The vision of Adoption Learning Partners (ALP) is to make a positive measurable impact on adoption outcomes. We offer meaningful, timely, web-based educational adoption resources for professionals, parents, adopted individuals, and the families that love them.
Access to support is a cornerstone of Adoption Learning Partners. You can find support on our site from our courses and from each other. Our site is designed for people who may live far away from knowledgeable, experienced adoption resources, or for those whose time is limited because of the demands of work and family schedules.
We offer an array of interactive, e-learning courses that are designed to increase each person's understanding of the joys and challenges of adoption. Throughout our site, we offer downloads of articles and papers you may find interesting. We also have a community forum - it's there for you to be able to interact with others who are on this journey as well.
We included the word Partners in our name because we want to be your partner in this journey. We also partner with other major adoption resources and experts to develop and offer course content that is meaningful for each of our users.
We are here when you need us. You can visit the site when it is convenient for you. The courses can help prepare people for becoming an adoptive family, or help adoptive families with growing children gain new skills.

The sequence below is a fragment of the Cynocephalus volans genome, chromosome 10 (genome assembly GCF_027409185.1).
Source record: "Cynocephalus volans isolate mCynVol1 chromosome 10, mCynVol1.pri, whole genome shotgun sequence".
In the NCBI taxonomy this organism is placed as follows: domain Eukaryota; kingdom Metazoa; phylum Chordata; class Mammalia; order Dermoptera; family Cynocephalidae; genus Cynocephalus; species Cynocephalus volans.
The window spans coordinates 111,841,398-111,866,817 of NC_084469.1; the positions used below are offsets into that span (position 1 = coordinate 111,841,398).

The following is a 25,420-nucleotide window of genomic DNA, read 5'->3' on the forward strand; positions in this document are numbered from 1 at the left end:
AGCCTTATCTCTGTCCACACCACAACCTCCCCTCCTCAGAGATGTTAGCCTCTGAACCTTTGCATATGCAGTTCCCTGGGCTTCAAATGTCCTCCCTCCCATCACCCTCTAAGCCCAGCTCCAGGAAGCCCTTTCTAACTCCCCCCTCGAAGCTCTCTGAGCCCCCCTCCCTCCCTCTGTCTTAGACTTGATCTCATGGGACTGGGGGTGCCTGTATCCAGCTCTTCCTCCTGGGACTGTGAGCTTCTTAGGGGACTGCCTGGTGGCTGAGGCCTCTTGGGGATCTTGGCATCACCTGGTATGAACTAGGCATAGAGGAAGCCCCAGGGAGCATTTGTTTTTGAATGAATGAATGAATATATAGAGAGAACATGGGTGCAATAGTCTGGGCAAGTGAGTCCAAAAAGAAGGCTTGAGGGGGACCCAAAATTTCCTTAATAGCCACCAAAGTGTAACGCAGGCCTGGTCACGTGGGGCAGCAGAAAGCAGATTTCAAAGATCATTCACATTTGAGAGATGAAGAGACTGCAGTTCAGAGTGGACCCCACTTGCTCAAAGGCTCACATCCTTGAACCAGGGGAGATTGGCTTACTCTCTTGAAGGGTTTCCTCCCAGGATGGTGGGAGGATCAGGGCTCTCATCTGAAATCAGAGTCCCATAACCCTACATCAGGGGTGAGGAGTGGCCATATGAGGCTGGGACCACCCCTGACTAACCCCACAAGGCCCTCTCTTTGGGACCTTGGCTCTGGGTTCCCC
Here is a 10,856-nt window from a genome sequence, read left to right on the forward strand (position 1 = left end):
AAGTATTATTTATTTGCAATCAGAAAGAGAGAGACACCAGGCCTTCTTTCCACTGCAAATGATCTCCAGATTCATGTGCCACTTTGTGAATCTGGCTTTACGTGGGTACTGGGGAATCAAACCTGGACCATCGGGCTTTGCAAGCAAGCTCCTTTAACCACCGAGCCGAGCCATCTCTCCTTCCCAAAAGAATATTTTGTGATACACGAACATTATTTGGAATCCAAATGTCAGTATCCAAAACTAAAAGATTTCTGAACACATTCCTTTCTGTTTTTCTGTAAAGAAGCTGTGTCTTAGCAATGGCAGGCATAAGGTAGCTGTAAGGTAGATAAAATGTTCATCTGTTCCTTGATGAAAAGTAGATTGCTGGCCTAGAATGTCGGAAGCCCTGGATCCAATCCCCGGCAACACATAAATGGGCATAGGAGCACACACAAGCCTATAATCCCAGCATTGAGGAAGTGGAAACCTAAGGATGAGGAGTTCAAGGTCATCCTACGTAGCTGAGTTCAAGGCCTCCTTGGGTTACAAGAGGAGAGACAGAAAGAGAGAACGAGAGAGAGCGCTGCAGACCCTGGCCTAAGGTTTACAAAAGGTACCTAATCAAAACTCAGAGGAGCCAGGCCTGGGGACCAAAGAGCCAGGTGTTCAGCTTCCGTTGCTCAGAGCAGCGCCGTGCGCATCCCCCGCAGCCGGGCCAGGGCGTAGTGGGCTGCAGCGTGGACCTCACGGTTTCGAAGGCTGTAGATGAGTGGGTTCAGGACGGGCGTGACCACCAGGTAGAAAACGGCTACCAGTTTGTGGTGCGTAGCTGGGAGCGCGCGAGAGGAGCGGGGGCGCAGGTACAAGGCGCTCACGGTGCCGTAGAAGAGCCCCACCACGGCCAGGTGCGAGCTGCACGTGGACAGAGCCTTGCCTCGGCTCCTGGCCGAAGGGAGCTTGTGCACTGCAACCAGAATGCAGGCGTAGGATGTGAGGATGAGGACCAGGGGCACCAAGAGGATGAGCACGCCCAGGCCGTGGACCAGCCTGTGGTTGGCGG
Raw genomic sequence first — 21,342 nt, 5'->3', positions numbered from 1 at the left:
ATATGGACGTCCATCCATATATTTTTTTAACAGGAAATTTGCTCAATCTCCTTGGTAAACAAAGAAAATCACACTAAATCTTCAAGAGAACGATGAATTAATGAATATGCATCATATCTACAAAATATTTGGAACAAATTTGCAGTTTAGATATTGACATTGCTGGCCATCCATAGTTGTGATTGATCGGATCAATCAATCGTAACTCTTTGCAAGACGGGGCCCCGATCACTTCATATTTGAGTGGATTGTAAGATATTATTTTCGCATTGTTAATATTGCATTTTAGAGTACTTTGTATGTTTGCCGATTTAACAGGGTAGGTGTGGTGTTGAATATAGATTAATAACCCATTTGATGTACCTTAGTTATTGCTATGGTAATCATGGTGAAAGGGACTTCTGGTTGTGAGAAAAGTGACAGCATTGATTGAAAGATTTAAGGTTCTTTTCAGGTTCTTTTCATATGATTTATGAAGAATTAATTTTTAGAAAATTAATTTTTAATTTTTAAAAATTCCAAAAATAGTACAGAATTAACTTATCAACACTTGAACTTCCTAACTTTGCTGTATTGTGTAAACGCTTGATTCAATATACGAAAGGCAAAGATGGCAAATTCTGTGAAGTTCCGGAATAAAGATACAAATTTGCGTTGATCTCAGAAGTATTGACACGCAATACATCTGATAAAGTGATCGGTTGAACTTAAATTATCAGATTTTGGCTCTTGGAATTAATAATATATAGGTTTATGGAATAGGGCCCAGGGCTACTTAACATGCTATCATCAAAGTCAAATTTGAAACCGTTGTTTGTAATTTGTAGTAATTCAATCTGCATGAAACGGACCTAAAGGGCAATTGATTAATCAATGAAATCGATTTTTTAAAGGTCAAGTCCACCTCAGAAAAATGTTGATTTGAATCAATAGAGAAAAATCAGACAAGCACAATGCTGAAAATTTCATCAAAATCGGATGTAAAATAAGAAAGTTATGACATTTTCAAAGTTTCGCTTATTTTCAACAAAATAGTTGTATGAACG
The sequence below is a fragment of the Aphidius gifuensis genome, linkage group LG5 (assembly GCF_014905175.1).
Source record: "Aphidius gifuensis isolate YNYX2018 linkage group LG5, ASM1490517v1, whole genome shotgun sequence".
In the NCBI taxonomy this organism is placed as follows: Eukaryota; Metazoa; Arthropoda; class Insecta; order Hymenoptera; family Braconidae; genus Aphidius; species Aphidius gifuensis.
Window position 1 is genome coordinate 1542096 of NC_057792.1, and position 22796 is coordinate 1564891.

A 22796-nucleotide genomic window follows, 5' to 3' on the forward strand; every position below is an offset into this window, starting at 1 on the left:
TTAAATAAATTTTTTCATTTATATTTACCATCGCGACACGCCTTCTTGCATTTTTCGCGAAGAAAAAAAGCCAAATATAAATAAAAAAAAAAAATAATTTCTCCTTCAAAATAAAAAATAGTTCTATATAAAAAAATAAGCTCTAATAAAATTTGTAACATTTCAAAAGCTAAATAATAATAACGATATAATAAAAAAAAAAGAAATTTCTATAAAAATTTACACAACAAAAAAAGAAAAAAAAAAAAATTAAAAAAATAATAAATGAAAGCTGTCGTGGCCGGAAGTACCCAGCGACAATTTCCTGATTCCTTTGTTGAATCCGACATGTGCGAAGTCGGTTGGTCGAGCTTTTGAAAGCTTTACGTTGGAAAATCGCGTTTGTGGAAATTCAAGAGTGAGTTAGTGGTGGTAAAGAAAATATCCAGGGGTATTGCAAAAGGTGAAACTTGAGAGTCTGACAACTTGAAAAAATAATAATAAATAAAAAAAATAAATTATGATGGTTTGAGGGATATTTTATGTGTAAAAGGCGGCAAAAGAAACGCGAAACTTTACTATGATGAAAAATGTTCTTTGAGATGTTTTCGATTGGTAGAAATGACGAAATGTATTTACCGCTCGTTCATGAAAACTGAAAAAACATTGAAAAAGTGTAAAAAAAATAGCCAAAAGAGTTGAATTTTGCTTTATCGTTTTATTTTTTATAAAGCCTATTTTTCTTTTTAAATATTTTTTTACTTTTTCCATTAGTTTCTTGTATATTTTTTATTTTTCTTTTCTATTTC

ALP also serves as a resource for social service professionals, equipping them with the training and tools they need to prepare adoptive families and counsel people around post-adoption issues. Our courses help social service professionals to meet a variety of new and ongoing training requirements set forth by federal and state governments and professional licensing associations.
In this webinar, The Cradle’s Our Children initiative brings together a panel of therapists and parents to discuss the stigma that exists around mental health and why the rate of Black families seeking mental health care and treatment is much lower than White families. They talk about why mental health services should be designed with cultural and social nuances in mind as well as the upward trend in mental health needs as Covid-19 has interrupted the lives of so many kids and limited their social activities.